Dim Dim Sum Brings a Great Show of Cantonese Goodies to Windermere | Restaurant review | Orlando

Dim Dim Sum Brings a Great Show of Cantonese Goodies to Windermere |  Restaurant review |  Orlando


Windermere’s Dim Sum might look like Awkwafina’s next Comedy Central, but in reality, it’s a car that Isleworth is set to feel is getting a heavy dose of culture. You won’t find the same customers you see at Dim Sum Stallwarts as Peter’s Kitchen, KaiKai, Lam’s Garden, Ming’s Bistro or Chuan Lu Garden, or you might see them at the recently closed Chan’s Chinese Cuisine, but you might get a glimpse of its former chef, Tony Young . Young ran Chan’s Kitchen for nearly a quarter of a century until it closed a year ago. Now it’s on an easy street, offering a relatively brief and focused 40-item list of the greatest dim sum hits.

But, come on, no chicken feet? What’s a dim sum without that gentle bone-and-collagen soak? I tell you, Windermere, whoa! Ask for item 41 on the menu to be chicken feet! Scream it from the rooftops covered with mud! Scream from the Bentley Continental GTC Convertible! Then drop your black Amex card after enjoying some small Cantonese dishes (not served from a cart, unfortunately) at Dim Sum’s Dim Sum is barely dim, but is actually a pretty bright border.

“This was Spoleto’s Italian cuisine,” my dining companion notes. He’s right. We couldn’t help but notice that much of the interior, straight down (or up) even pan art hanging from the ceiling, remained. The prices were noticeable too, at least for us. Now, they likely won’t raise any eyebrows among those who live in the neighborhood, but a gloomy summer veteran might refuse to spend $6.50 for three shrimp-and-pork dumplings or Xiao Long Bao. More so given the cheesy funk of the former and the cuteness of the latter. While there are no such failures in a bowl of chopped cucumber and garlic, this tonic side does come in at $5.50. If you get it, cut in a piece or two after cutting down on some heavy fare, like a fun beef chowder ($9.95) with a great wok essence, or some sparkling, sparkling cut of roast duck ($9.95).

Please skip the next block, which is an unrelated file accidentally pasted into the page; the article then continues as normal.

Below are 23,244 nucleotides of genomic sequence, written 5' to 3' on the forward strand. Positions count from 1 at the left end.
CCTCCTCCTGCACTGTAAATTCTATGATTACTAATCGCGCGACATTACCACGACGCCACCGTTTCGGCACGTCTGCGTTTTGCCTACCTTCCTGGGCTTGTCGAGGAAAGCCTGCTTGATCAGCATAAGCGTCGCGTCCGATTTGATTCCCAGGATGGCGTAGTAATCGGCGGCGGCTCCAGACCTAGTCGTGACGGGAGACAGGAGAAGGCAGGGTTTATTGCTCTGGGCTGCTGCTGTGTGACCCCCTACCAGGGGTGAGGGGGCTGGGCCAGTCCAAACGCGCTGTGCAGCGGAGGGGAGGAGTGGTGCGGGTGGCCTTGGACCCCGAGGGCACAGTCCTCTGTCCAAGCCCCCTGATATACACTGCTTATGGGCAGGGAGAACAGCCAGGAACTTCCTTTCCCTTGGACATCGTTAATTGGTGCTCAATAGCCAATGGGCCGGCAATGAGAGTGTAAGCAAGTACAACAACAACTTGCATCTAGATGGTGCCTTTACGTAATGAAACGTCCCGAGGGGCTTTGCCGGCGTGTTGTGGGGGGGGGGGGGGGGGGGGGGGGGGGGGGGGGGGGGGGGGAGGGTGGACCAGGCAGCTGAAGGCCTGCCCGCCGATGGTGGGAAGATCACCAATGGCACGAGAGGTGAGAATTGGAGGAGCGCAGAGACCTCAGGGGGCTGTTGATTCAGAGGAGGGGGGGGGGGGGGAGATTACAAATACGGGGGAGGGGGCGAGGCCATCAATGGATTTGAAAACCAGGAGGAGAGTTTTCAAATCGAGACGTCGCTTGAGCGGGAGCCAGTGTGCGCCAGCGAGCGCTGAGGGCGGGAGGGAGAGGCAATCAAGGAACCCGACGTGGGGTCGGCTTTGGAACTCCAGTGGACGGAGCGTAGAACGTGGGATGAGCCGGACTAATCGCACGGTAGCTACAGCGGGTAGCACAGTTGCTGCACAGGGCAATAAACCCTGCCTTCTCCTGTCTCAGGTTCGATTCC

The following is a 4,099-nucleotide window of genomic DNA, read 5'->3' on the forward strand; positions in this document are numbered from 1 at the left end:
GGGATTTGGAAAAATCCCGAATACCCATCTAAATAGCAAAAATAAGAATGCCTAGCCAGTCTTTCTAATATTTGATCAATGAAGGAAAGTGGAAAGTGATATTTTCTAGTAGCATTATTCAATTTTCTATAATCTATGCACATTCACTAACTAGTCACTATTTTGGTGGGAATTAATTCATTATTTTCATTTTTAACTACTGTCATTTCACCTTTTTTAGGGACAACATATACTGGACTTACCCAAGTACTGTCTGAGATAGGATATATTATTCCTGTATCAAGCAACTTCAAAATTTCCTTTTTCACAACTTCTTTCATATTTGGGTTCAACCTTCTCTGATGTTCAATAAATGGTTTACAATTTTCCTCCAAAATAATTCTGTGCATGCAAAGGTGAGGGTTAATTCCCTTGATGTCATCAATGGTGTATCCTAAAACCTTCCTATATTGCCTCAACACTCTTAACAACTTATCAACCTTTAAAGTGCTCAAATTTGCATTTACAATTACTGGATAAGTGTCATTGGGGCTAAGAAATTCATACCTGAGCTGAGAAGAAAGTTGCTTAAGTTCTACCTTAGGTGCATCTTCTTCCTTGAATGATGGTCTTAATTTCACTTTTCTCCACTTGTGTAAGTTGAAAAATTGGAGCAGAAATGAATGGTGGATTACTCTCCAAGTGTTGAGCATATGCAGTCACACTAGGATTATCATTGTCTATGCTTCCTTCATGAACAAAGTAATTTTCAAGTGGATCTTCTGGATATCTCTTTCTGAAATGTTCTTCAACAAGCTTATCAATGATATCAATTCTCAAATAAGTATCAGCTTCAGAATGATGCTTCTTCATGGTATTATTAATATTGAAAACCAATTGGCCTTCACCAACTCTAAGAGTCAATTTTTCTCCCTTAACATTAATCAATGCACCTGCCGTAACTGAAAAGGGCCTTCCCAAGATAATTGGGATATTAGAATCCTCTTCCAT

Always check my dim sum dinner card for steamed rice rolls. Its delicate, slippery tubular shell can test a chef’s strength (and the ingenuity of a chopstick user). But the rolls here not only lacked that eye-catching transparency, the folding technology also seemed rushed. The deep puddle of sweet soy sauce in which they just sat precipitated their deconstructing qualities. Compared to the ones I enjoyed just three weeks ago at a kookily called Providence 9 in Markham, Ontario, they paled.

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On the other hand, the fried sesame balls ($5.50) were the soft, chewy, greasy balls they were meant to be. They’re a little sweet, too, so if you don’t like mixing sweet and savory dim sum items, just switch to fried turnip buns ($5.50) or steamed pork dumplings and save the balls for later.

Other drool-worthy areas, however, are the gorgeous black gold lava cake ($5.50) with their pungent core, and the Mexican custard cake ($5.50), a Hong Kong staple. If you are wondering what is “Mexican” about it, this dessert cake was designed in Mexican style concha by a couple who returned to Hong Kong after being expelled from Mexico. Well, that sounds like another vehicle for Awkwafina. Either way, ask for e bitche. We devoured them, and you probably will, too.

Yes, they are on the pricier side, but hey, even in this neighborhood, you don’t need to be insanely rich to enjoy Asian food.

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